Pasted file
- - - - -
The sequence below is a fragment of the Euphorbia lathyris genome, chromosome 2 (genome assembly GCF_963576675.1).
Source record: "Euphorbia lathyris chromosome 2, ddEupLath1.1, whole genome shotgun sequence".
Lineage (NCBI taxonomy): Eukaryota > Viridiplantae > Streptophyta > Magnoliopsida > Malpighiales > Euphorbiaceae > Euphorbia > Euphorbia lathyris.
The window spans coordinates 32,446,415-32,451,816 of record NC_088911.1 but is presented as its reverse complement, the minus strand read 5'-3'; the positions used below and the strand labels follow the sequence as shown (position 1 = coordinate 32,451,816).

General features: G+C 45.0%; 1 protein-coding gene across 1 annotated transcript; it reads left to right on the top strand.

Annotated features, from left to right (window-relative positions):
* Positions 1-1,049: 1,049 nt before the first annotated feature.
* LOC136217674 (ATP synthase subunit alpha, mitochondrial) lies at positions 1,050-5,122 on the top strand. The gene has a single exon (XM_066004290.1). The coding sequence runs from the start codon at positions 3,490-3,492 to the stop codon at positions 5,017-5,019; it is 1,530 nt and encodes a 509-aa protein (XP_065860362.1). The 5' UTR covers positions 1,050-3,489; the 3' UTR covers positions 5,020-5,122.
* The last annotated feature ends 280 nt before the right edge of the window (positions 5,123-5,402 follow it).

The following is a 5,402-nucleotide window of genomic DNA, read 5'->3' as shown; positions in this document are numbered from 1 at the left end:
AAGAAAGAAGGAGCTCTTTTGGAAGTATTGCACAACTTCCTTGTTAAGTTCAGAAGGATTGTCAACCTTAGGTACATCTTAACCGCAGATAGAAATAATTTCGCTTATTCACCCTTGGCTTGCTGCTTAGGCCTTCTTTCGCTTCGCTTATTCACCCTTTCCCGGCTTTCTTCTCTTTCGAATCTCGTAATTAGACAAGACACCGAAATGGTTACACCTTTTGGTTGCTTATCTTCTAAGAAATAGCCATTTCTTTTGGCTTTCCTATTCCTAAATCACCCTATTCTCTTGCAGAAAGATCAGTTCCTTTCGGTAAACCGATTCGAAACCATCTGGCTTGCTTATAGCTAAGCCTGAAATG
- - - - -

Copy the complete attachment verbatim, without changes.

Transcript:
The sequence below is a fragment of the Euphorbia lathyris genome, chromosome 2 (genome assembly GCF_963576675.1).
Source record: "Euphorbia lathyris chromosome 2, ddEupLath1.1, whole genome shotgun sequence".
Lineage (NCBI taxonomy): Eukaryota > Viridiplantae > Streptophyta > Magnoliopsida > Malpighiales > Euphorbiaceae > Euphorbia > Euphorbia lathyris.
The window spans coordinates 32,446,415-32,451,816 of record NC_088911.1 but is presented as its reverse complement, the minus strand read 5'-3'; the positions used below and the strand labels follow the sequence as shown (position 1 = coordinate 32,451,816).

General features: G+C 45.0%; 1 protein-coding gene across 1 annotated transcript; it reads left to right on the top strand.

Annotated features, from left to right (window-relative positions):
* Positions 1-1,049: 1,049 nt before the first annotated feature.
* LOC136217674 (ATP synthase subunit alpha, mitochondrial) lies at positions 1,050-5,122 on the top strand. The gene has a single exon (XM_066004290.1). The coding sequence runs from the start codon at positions 3,490-3,492 to the stop codon at positions 5,017-5,019; it is 1,530 nt and encodes a 509-aa protein (XP_065860362.1). The 5' UTR covers positions 1,050-3,489; the 3' UTR covers positions 5,020-5,122.
* The last annotated feature ends 280 nt before the right edge of the window (positions 5,123-5,402 follow it).

The following is a 5,402-nucleotide window of genomic DNA, read 5'->3' as shown; positions in this document are numbered from 1 at the left end:
AAGAAAGAAGGAGCTCTTTTGGAAGTATTGCACAACTTCCTTGTTAAGTTCAGAAGGATTGTCAACCTTAGGTACATCTTAACCGCAGATAGAAATAATTTCGCTTATTCACCCTTGGCTTGCTGCTTAGGCCTTCTTTCGCTTCGCTTATTCACCCTTTCCCGGCTTTCTTCTCTTTCGAATCTCGTAATTAGACAAGACACCGAAATGGTTACACCTTTTGGTTGCTTATCTTCTAAGAAATAGCCATTTCTTTTGGCTTTCCTATTCCTAAATCACCCTATTCTCTTGCAGAAAGATCAGTTCCTTTCGGTAAACCGATTCGAAACCATCTGGCTTGCTTATAGCTAAGCCTGAAATG